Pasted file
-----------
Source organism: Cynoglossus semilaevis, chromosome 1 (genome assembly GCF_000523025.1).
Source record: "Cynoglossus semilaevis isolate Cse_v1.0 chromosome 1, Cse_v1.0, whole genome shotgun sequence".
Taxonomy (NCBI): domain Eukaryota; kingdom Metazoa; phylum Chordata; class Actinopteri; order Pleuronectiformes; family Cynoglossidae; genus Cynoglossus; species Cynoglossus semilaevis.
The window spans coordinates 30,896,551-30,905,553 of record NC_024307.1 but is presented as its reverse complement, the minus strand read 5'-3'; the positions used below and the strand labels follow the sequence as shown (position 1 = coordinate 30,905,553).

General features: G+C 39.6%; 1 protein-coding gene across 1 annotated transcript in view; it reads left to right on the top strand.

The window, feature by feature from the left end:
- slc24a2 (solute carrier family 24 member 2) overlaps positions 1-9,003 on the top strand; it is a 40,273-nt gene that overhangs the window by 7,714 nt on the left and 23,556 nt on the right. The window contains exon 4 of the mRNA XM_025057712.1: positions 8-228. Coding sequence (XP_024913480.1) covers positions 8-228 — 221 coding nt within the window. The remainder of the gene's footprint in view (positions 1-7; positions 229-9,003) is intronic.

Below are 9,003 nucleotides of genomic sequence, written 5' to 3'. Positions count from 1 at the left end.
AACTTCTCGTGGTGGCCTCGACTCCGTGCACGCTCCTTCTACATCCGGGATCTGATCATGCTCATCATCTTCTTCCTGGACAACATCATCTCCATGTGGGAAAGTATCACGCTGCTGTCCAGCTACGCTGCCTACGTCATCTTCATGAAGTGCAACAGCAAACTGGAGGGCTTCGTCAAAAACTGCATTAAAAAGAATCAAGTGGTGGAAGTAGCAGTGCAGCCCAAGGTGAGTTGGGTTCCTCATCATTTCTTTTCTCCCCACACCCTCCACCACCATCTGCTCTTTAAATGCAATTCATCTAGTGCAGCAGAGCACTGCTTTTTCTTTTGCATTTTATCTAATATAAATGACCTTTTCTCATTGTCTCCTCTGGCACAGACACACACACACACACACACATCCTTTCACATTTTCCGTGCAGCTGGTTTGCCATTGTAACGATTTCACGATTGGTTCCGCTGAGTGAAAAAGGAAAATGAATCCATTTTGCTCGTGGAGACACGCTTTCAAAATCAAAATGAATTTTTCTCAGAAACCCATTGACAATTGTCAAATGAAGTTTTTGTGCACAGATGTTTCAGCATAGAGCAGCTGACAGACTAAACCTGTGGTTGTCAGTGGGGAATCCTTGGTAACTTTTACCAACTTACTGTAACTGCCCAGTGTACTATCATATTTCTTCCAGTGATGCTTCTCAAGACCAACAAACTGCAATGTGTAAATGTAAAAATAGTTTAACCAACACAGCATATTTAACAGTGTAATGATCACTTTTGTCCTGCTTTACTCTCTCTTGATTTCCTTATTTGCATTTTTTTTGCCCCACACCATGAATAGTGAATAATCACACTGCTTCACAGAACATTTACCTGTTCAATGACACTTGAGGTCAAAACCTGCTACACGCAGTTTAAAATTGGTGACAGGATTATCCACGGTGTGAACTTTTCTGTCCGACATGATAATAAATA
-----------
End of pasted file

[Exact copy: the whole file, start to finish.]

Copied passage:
Source organism: Cynoglossus semilaevis, chromosome 1 (genome assembly GCF_000523025.1).
Source record: "Cynoglossus semilaevis isolate Cse_v1.0 chromosome 1, Cse_v1.0, whole genome shotgun sequence".
Taxonomy (NCBI): domain Eukaryota; kingdom Metazoa; phylum Chordata; class Actinopteri; order Pleuronectiformes; family Cynoglossidae; genus Cynoglossus; species Cynoglossus semilaevis.
The window spans coordinates 30,896,551-30,905,553 of record NC_024307.1 but is presented as its reverse complement, the minus strand read 5'-3'; the positions used below and the strand labels follow the sequence as shown (position 1 = coordinate 30,905,553).

General features: G+C 39.6%; 1 protein-coding gene across 1 annotated transcript in view; it reads left to right on the top strand.

The window, feature by feature from the left end:
- slc24a2 (solute carrier family 24 member 2) overlaps positions 1-9,003 on the top strand; it is a 40,273-nt gene that overhangs the window by 7,714 nt on the left and 23,556 nt on the right. The window contains exon 4 of the mRNA XM_025057712.1: positions 8-228. Coding sequence (XP_024913480.1) covers positions 8-228 — 221 coding nt within the window. The remainder of the gene's footprint in view (positions 1-7; positions 229-9,003) is intronic.

Below are 9,003 nucleotides of genomic sequence, written 5' to 3'. Positions count from 1 at the left end.
AACTTCTCGTGGTGGCCTCGACTCCGTGCACGCTCCTTCTACATCCGGGATCTGATCATGCTCATCATCTTCTTCCTGGACAACATCATCTCCATGTGGGAAAGTATCACGCTGCTGTCCAGCTACGCTGCCTACGTCATCTTCATGAAGTGCAACAGCAAACTGGAGGGCTTCGTCAAAAACTGCATTAAAAAGAATCAAGTGGTGGAAGTAGCAGTGCAGCCCAAGGTGAGTTGGGTTCCTCATCATTTCTTTTCTCCCCACACCCTCCACCACCATCTGCTCTTTAAATGCAATTCATCTAGTGCAGCAGAGCACTGCTTTTTCTTTTGCATTTTATCTAATATAAATGACCTTTTCTCATTGTCTCCTCTGGCACAGACACACACACACACACACACATCCTTTCACATTTTCCGTGCAGCTGGTTTGCCATTGTAACGATTTCACGATTGGTTCCGCTGAGTGAAAAAGGAAAATGAATCCATTTTGCTCGTGGAGACACGCTTTCAAAATCAAAATGAATTTTTCTCAGAAACCCATTGACAATTGTCAAATGAAGTTTTTGTGCACAGATGTTTCAGCATAGAGCAGCTGACAGACTAAACCTGTGGTTGTCAGTGGGGAATCCTTGGTAACTTTTACCAACTTACTGTAACTGCCCAGTGTACTATCATATTTCTTCCAGTGATGCTTCTCAAGACCAACAAACTGCAATGTGTAAATGTAAAAATAGTTTAACCAACACAGCATATTTAACAGTGTAATGATCACTTTTGTCCTGCTTTACTCTCTCTTGATTTCCTTATTTGCATTTTTTTTGCCCCACACCATGAATAGTGAATAATCACACTGCTTCACAGAACATTTACCTGTTCAATGACACTTGAGGTCAAAACCTGCTACACGCAGTTTAAAATTGGTGACAGGATTATCCACGGTGTGAACTTTTCTGTCCGACATGATAATAAATA